We further confess that the idea of putting a CD-R into a digicam never occurred to us. For one thing, as far as we knew, CDs pretty much needed to be five inches (120mm, to be precise) in diameter, although we'd seen those CD business cards along with everyone else. We knew that the CD business cards caused problems in a range of drives, so didn't consider smaller formats to be viable. Well, it turns out that not only are small CDs viable, but there's actually a provision in the official ISO specification for CDs having diameters of both 120 and 77 mm. In fact, virtually any CD drive out there can physically handle the 77mm CD size, including the new slot-loading iMacs! (Emphasis on the latter, because we really didn't think this would be the case, until we checked the specs. For those interested, here's a link to the Apple Technical Library article that discusses this - turns out odd shapes are a no-no, but 77mm size is just fine.) Actually though, even if your CD drive doesn't support the smaller disks, you're still OK: Sony provides the interesting "CD Expander Donut" (our term ;) shown in the photo at left.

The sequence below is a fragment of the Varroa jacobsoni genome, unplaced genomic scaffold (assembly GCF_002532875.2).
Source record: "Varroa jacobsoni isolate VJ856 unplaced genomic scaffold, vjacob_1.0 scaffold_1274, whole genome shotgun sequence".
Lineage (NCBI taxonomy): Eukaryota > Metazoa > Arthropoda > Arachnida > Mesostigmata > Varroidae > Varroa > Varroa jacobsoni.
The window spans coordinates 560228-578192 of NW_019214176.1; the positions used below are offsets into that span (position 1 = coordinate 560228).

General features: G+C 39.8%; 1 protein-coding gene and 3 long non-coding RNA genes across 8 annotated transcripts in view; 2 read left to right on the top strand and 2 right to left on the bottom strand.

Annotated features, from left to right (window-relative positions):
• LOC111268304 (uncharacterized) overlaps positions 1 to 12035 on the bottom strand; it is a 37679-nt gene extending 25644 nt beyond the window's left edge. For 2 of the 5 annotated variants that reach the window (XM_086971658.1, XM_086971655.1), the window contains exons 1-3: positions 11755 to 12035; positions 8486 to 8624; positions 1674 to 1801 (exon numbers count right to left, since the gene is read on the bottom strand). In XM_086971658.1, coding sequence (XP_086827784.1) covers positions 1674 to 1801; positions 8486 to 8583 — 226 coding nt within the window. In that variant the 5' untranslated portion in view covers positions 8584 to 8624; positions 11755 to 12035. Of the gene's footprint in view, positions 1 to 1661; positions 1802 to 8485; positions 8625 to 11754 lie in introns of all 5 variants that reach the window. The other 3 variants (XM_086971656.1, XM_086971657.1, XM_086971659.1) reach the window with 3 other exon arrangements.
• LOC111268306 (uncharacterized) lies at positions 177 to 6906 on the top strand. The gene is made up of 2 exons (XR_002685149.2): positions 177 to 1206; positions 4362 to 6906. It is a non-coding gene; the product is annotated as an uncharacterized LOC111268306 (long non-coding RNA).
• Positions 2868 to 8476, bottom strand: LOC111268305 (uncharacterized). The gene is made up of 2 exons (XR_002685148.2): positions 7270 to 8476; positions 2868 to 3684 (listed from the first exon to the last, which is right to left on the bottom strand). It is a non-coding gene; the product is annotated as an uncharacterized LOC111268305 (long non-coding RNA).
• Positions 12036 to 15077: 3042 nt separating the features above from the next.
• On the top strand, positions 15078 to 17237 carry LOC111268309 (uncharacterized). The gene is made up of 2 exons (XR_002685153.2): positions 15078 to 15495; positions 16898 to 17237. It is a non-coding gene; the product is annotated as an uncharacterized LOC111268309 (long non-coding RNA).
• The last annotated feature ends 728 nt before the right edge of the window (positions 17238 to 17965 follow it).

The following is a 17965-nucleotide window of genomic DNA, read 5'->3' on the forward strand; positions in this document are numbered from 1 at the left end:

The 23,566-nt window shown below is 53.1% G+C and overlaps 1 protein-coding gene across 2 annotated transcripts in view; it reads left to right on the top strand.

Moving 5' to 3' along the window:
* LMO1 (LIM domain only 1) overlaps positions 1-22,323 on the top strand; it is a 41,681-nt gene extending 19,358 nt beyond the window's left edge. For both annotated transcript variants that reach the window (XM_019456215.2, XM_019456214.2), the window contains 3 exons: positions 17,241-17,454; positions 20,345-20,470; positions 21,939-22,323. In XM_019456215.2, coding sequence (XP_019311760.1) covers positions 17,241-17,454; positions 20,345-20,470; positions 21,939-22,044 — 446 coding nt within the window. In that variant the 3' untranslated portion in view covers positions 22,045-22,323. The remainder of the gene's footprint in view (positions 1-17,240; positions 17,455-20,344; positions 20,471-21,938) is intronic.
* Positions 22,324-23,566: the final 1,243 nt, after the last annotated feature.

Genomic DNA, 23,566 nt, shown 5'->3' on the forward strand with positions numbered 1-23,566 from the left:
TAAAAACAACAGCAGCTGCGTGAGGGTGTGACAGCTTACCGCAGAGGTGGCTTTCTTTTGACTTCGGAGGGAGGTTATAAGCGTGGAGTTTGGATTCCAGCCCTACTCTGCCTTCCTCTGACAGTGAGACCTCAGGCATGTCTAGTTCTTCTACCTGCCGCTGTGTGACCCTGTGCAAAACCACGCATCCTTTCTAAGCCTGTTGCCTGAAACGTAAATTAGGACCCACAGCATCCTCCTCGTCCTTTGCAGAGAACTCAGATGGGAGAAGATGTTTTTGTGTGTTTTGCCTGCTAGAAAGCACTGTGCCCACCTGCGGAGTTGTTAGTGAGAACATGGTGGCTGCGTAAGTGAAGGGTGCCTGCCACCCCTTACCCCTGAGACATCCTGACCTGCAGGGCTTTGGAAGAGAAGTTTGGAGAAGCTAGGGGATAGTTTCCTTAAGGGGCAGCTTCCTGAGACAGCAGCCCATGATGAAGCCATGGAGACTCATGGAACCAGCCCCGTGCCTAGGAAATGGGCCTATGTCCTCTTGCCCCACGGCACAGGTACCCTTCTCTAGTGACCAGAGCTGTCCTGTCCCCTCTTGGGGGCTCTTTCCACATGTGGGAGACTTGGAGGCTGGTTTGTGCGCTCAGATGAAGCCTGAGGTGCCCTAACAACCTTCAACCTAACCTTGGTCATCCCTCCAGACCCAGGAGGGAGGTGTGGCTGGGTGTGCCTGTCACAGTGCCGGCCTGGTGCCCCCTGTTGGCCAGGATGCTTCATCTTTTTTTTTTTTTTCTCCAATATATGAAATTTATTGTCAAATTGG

Completely aside from the issue of size, the other thing blocking our thought processes about CD-Rs in digicams was our awareness of how finicky CD-R writing can be: We've got more than our fair share of "coasters" (non-functional, written CD-Rs) to prove the point. It seems this is an area where Sony's electromechanical/optoelectronic engineers really worked overtime, in designing a CD-R system with sufficiently robust head-tracking to enable it to write successfully, even in the face of moderate amounts of vibration, changes in orientation, etc.
Not enough hurdles? How about one more: Normal CD writing basically involves burning data into a continuous spiral track occupying the entire data area of the CD. "Multisession" technology has existed for a while, that allows data to be recorded in discrete batches, but as far as we know, this is limited to a few or at most a few dozen "sessions" per disk. In a camera, unless you trust mightily to a mammoth buffer memory, each photo is logically a separate writing event, meaning that there could be hundreds or even thousands of separate "sessions" per disk. Yikes!